It's one of the hardest habits to break and can require a great deal of persuasion: Parents often struggle with weaning their child off a pacifier.

Contrary to popular belief, there are some positive effects that result from sucking on pacifiers. Babies who are offered a pacifier do not sleep as deeply as those who sleep without a pacifier. Pacifier sucking makes it possible for the infant to be aroused from a deep sleep that could result in the stopping of breathing. Pacifiers also increase sucking satisfaction and provide a source of comfort to infants.

However, parents should be aware of the negative effects of pacifier sucking on an infant's oral health. Children should stop using pacifiers by age 2.Up until the age of 2, any alignment problem with the teeth or the developing bone is usually corrected within a 6-month period after pacifier use is stopped. Prolonged pacifier use and thumb sucking can cause problems with the proper growth of the mouth, alignment of the teeth and changes in the shape of the roof of the mouth.

There is also an association between pacifier use and acute middle ear infections (otitis media). Continuous sucking on a pacifier can cause the auditory tubes to become abnormally open, which allows secretions from the throat to seep into the middle ear. Transmission of bacteria in secretions would lead to middle ear infections.

Tips and recommendations:
  • Pacifier use should be restricted to the time when the infant is falling asleep.
  • Pacifiers can cause severe lacerations if the shield is held inside the lips.
  • Look for a pacifier with ventilation holes in the shield, as they permit air passage. This is important if the pacifier accidentally becomes lodged in your child's throat.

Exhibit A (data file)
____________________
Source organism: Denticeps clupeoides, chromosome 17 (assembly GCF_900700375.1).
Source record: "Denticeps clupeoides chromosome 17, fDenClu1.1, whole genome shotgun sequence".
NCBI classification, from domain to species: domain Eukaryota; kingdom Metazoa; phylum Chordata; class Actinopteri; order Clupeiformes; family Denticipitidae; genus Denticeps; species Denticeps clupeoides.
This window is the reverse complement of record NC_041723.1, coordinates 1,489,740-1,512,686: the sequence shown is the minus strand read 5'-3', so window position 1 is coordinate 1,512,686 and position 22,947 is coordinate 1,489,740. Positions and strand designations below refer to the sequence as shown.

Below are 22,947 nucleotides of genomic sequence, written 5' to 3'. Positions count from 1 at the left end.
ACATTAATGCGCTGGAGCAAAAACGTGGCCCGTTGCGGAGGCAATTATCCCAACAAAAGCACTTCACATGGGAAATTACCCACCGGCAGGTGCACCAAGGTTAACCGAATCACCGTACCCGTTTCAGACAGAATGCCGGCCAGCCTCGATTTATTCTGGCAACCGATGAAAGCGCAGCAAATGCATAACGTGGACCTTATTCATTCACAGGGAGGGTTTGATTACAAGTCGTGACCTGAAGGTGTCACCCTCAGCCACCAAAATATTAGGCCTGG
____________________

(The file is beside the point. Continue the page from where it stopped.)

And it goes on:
• In order to prevent strangulation, do not place a cord around your child's neck to hold a pacifier. Look for pacifiers that have a ring.
  • A symmetrical nipple permits the pacifier to remain in the correct sucking position.
  • Dispose of the pacifier after use; it is not sanitary to keep it or give it away.
Stop Pacifying Preschoolers
  • If your child's heading to preschool this year and is still using a pacifier, now's the time to stop.
  • For children under the age of 1, the continuous sucking action is normal and healthy.
  • However, if parents allow children to continue using a pacifier into toddler years, this action becomes habit instead of a natural instinct and can be detrimental to a child's oral health.
  • Prolonged pacifier use can impede the natural development of teeth, the jaw and normal palate formation. For a child with several baby teeth, pacifier use can cause upper teeth to protrude and lower teeth to jut in.
  • In addition to moving and shifting teeth, studies show that pacifier users are more likely to suffer from acute middle ear infections. Continuous sucking on a pacifier causes the auditory tubes to open abnormally, allowing secretions from the throat to seep into the middle ear. This makes the ears more susceptible to infection-causing bacteria.
  • Parents should drop the use of pacifier by the child's first birthday and sippy cups must be used to promote the development of hand-eye coordination and help break the sucking habit.